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Nepal tourism attacked for climbing tragedy

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Many individual tourists hired inexperienced guides

The search for missing climbers still buried under snow at an altitude of more than 5000 metres has entered a sixth day. Rescue crews are searching high-altitude paths and passes of the popular Annapurna region and the Manang district for trekkers missing for almost a week.

More than 320 people from countries all over the world have so far been rescued and 39 bodies taken off the mountains, following the arrival of an unexpected severe weather system in the region a week ago. Many survivors suffered severe frostbite and will have to have limbs amputated.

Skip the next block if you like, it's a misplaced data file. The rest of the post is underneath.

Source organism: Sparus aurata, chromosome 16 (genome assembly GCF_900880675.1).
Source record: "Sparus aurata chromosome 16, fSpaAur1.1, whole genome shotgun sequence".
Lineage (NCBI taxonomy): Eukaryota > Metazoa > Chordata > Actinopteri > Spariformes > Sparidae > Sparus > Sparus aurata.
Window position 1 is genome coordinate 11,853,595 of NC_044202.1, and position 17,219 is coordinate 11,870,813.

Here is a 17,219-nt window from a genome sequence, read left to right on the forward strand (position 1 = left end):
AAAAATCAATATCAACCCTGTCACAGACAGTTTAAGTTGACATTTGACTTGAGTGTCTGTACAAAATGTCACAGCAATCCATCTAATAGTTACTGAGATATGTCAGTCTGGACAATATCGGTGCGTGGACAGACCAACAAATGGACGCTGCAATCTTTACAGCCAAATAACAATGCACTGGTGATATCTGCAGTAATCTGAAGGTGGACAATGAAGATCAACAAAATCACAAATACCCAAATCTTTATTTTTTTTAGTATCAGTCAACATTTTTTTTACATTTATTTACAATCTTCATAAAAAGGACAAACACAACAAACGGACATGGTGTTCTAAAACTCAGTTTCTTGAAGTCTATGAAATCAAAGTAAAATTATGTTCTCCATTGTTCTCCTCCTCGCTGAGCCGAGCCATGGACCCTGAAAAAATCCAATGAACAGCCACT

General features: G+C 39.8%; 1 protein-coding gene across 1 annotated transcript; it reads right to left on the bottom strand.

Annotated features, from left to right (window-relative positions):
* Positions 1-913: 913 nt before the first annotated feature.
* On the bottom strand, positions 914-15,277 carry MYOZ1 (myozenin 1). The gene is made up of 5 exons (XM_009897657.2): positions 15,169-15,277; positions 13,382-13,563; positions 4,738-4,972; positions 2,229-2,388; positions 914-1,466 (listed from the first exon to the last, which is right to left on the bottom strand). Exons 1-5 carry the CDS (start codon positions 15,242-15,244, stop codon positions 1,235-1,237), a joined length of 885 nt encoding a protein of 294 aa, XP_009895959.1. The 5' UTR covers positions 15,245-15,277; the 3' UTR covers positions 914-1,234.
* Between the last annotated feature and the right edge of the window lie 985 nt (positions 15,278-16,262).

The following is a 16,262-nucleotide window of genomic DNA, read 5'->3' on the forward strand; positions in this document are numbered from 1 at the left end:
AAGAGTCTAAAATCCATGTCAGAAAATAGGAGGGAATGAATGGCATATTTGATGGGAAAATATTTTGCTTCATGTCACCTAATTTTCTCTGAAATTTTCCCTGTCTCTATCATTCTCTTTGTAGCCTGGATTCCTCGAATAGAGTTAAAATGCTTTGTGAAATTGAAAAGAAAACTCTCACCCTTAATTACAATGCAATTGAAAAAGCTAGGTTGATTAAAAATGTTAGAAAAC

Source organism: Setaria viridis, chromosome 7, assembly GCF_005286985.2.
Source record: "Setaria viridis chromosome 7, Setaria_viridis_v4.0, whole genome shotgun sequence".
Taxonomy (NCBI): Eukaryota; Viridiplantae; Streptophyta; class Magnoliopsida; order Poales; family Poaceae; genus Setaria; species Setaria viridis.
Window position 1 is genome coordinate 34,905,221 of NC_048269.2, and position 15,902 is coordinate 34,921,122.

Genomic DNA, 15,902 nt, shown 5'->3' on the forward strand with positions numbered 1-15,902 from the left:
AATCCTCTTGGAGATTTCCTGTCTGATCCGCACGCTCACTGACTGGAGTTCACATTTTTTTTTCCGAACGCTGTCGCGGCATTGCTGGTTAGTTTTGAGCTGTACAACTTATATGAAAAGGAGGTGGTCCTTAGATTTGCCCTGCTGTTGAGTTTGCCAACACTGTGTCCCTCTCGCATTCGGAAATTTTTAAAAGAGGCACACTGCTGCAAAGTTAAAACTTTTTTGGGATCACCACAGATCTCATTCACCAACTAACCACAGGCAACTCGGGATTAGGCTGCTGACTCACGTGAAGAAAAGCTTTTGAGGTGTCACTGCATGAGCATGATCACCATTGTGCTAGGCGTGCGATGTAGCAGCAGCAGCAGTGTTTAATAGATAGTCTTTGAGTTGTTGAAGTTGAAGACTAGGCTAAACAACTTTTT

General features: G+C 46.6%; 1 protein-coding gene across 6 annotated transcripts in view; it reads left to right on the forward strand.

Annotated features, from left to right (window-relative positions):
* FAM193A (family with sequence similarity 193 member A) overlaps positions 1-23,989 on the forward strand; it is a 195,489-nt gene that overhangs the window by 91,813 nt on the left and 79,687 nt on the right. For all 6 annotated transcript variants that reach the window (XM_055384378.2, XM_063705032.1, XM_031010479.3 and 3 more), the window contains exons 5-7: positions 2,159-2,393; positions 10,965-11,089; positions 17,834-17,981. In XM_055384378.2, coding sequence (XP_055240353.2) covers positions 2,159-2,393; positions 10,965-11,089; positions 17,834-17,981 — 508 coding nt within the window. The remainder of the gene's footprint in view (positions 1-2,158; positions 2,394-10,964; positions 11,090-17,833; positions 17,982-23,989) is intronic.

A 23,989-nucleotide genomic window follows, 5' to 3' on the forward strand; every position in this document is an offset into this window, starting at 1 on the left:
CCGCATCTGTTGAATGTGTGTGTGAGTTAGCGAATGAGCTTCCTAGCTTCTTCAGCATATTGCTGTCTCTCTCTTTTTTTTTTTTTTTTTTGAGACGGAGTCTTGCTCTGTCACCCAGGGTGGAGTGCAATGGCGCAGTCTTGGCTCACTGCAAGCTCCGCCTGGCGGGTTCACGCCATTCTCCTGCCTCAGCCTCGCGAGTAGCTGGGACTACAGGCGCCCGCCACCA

Many died near the iconic 5,416-metre Thorung La Pass, the highest point on the 21-day Annapurna Circuit trek. Survivors said that whiteout conditions where the sky and the land became the same colour made it impossible to navigate.

Almost 100,000 tourists trekked in Annapurna in 2013 and many Nepali communities rely on foreign trekkers for income. October is the most popular month for them to come. So a fall in visitors could hit locals badly.

Government officials are blaming the tragedy on the fact that large numbers of individual tourists hire inexperienced guides who are not part of registered companies – something that happens especially when there are so many visitors.

CNN

[pictured: Thorung La pass, Nepal; photo by Schutz; Creative Commons license]

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